Since it was founded in 1970 through to the present day, the programs of Cotton Incorporated help the cotton industry realize its commitment to sustainable practices.
“Sustainability” is a word that has been heard more and more in recent years, almost exclusively in the context of environmental improvement. While there is no universally accepted definition of environmental sustainability, most agree that sustainable practices are those that are economical or profitable and, at the same time, help to minimize impact on the environment. This is how we define it at Cotton Incorporated, and our commitment to this point of view began long before the word took its current meaning.
Almost since we opened our doors, Cotton Incorporated began pioneering sustainable practices for U.S. cotton growers, as well as for businesses that process or manufacture cotton textiles. Then, as now, a key objective for the company was to identify innovations that could make cotton more profitable. An obvious path to this goal is finding ways to reduce the amount of chemicals required to grow cotton and process textiles. The simple logic is that, by reducing inputs, we also reduce costs associated with them and, at the same time, help reduce strain on the environment. Over time, the company has helped cotton growers and businesses on the global cotton supply chain realize real efficiencies and real environmental gains, and our work continues.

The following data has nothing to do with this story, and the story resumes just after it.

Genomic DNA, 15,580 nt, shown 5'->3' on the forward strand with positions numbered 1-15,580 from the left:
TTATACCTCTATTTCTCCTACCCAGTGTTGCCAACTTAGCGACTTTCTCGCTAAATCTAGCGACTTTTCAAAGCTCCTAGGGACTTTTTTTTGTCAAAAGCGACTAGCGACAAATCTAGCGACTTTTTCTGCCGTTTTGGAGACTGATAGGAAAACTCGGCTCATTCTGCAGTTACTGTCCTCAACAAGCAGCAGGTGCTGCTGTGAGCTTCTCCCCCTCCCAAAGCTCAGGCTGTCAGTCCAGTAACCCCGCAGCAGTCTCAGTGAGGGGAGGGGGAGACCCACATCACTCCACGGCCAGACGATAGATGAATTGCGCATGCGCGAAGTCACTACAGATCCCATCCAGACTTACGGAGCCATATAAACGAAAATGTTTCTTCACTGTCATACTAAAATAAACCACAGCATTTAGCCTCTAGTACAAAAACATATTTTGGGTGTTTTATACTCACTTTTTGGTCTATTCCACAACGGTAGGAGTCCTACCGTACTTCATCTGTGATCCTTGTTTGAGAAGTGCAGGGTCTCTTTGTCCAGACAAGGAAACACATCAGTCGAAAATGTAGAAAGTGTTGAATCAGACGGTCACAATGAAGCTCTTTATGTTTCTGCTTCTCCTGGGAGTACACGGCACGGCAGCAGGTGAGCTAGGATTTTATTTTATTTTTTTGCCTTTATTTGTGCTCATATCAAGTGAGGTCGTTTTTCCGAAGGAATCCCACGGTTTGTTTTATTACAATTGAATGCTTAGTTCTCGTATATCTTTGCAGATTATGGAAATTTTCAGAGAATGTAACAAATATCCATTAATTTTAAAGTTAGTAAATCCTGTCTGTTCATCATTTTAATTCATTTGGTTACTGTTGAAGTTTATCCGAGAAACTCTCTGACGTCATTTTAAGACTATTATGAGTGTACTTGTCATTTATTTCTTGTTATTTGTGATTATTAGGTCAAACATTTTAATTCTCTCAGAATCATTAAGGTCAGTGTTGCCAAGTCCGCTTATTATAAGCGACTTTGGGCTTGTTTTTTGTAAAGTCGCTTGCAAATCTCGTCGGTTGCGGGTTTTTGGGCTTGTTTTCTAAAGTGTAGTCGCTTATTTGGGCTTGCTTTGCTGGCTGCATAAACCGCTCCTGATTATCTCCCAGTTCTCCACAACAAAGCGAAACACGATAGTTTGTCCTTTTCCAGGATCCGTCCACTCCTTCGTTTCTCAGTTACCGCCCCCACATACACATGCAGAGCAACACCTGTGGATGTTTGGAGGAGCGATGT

As the concept of sustainability became an integrated and integral facet of modern business, Cotton Incorporated formalized its commitment to sustainability. We became an active voice in the global sustainability community, sharing our knowledge with fellow members in well-known and well-respected sustainability organizations and learning from them in turn. Today, we remain committed to constructive dialogues on how cotton and its related industries can continue to be responsible stewards of the land.This publication documents many of the environmental contributions Cotton Incorporated has made over the years. Perhaps the most visible of these is the first-ever, cradle-to-grave Life Cycle Assessment (LCA) of cotton garments, an accomplishment that is currently aiding industry sourcing decisions, guiding our own research projects, and existing as a benchmark to measure ongoing gains for the global industry. The LCA is neither the first nor the last contribution the company will make toward the long-term sustainability of the cotton industry.
Cotton Incorporated is justly proud of the projects summarized on the following pages and how our research efforts and outreach have been catalysts for positive environmental change, but we are not resting on our laurels. We do not see ourselves as pioneers of progress in retrospect, but as present-day instigators and collaborators for positive change that will benefit future generations.
J. Berrye Worsham, President & CEO